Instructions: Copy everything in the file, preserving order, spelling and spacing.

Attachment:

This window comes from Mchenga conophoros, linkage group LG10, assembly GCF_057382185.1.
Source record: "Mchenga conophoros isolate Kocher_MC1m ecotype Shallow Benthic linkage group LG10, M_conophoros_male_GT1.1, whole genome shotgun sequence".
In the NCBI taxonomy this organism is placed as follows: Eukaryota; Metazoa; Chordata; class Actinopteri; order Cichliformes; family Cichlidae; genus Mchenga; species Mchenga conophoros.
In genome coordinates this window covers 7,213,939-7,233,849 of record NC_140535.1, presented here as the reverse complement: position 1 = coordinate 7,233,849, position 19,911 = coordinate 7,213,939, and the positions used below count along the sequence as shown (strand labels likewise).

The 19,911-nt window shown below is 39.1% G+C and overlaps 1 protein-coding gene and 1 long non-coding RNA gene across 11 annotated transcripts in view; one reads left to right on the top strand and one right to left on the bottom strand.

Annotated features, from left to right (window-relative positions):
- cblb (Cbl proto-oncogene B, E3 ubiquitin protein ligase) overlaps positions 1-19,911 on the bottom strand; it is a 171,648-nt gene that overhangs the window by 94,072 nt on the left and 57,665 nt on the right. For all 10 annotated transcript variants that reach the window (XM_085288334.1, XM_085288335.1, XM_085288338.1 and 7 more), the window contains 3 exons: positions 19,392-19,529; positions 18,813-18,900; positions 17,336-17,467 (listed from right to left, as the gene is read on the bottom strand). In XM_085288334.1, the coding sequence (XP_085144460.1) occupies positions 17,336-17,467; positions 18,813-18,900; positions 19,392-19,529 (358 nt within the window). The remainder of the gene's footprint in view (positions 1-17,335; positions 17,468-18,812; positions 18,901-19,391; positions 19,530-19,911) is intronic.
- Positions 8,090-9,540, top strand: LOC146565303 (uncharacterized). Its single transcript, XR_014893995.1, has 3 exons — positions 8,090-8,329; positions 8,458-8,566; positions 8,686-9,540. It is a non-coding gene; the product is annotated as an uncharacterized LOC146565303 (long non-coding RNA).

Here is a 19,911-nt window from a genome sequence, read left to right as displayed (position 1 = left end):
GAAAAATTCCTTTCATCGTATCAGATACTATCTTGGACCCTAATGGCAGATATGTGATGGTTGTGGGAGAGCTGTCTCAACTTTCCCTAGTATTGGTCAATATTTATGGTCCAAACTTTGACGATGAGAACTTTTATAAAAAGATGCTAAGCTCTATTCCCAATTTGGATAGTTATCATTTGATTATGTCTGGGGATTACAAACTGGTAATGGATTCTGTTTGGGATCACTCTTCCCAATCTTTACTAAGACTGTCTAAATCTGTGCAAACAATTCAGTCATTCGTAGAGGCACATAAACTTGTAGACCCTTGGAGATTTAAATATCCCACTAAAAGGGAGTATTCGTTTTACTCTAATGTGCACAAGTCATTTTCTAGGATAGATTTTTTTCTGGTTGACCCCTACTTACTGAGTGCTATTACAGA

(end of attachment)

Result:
This window comes from Mchenga conophoros, linkage group LG10, assembly GCF_057382185.1.
Source record: "Mchenga conophoros isolate Kocher_MC1m ecotype Shallow Benthic linkage group LG10, M_conophoros_male_GT1.1, whole genome shotgun sequence".
In the NCBI taxonomy this organism is placed as follows: Eukaryota; Metazoa; Chordata; class Actinopteri; order Cichliformes; family Cichlidae; genus Mchenga; species Mchenga conophoros.
In genome coordinates this window covers 7,213,939-7,233,849 of record NC_140535.1, presented here as the reverse complement: position 1 = coordinate 7,233,849, position 19,911 = coordinate 7,213,939, and the positions used below count along the sequence as shown (strand labels likewise).

The 19,911-nt window shown below is 39.1% G+C and overlaps 1 protein-coding gene and 1 long non-coding RNA gene across 11 annotated transcripts in view; one reads left to right on the top strand and one right to left on the bottom strand.

Annotated features, from left to right (window-relative positions):
- cblb (Cbl proto-oncogene B, E3 ubiquitin protein ligase) overlaps positions 1-19,911 on the bottom strand; it is a 171,648-nt gene that overhangs the window by 94,072 nt on the left and 57,665 nt on the right. For all 10 annotated transcript variants that reach the window (XM_085288334.1, XM_085288335.1, XM_085288338.1 and 7 more), the window contains 3 exons: positions 19,392-19,529; positions 18,813-18,900; positions 17,336-17,467 (listed from right to left, as the gene is read on the bottom strand). In XM_085288334.1, the coding sequence (XP_085144460.1) occupies positions 17,336-17,467; positions 18,813-18,900; positions 19,392-19,529 (358 nt within the window). The remainder of the gene's footprint in view (positions 1-17,335; positions 17,468-18,812; positions 18,901-19,391; positions 19,530-19,911) is intronic.
- Positions 8,090-9,540, top strand: LOC146565303 (uncharacterized). Its single transcript, XR_014893995.1, has 3 exons — positions 8,090-8,329; positions 8,458-8,566; positions 8,686-9,540. It is a non-coding gene; the product is annotated as an uncharacterized LOC146565303 (long non-coding RNA).

Here is a 19,911-nt window from a genome sequence, read left to right as displayed (position 1 = left end):
GAAAAATTCCTTTCATCGTATCAGATACTATCTTGGACCCTAATGGCAGATATGTGATGGTTGTGGGAGAGCTGTCTCAACTTTCCCTAGTATTGGTCAATATTTATGGTCCAAACTTTGACGATGAGAACTTTTATAAAAAGATGCTAAGCTCTATTCCCAATTTGGATAGTTATCATTTGATTATGTCTGGGGATTACAAACTGGTAATGGATTCTGTTTGGGATCACTCTTCCCAATCTTTACTAAGACTGTCTAAATCTGTGCAAACAATTCAGTCATTCGTAGAGGCACATAAACTTGTAGACCCTTGGAGATTTAAATATCCCACTAAAAGGGAGTATTCGTTTTACTCTAATGTGCACAAGTCATTTTCTAGGATAGATTTTTTTCTGGTTGACCCCTACTTACTGAGTGCTATTACAGA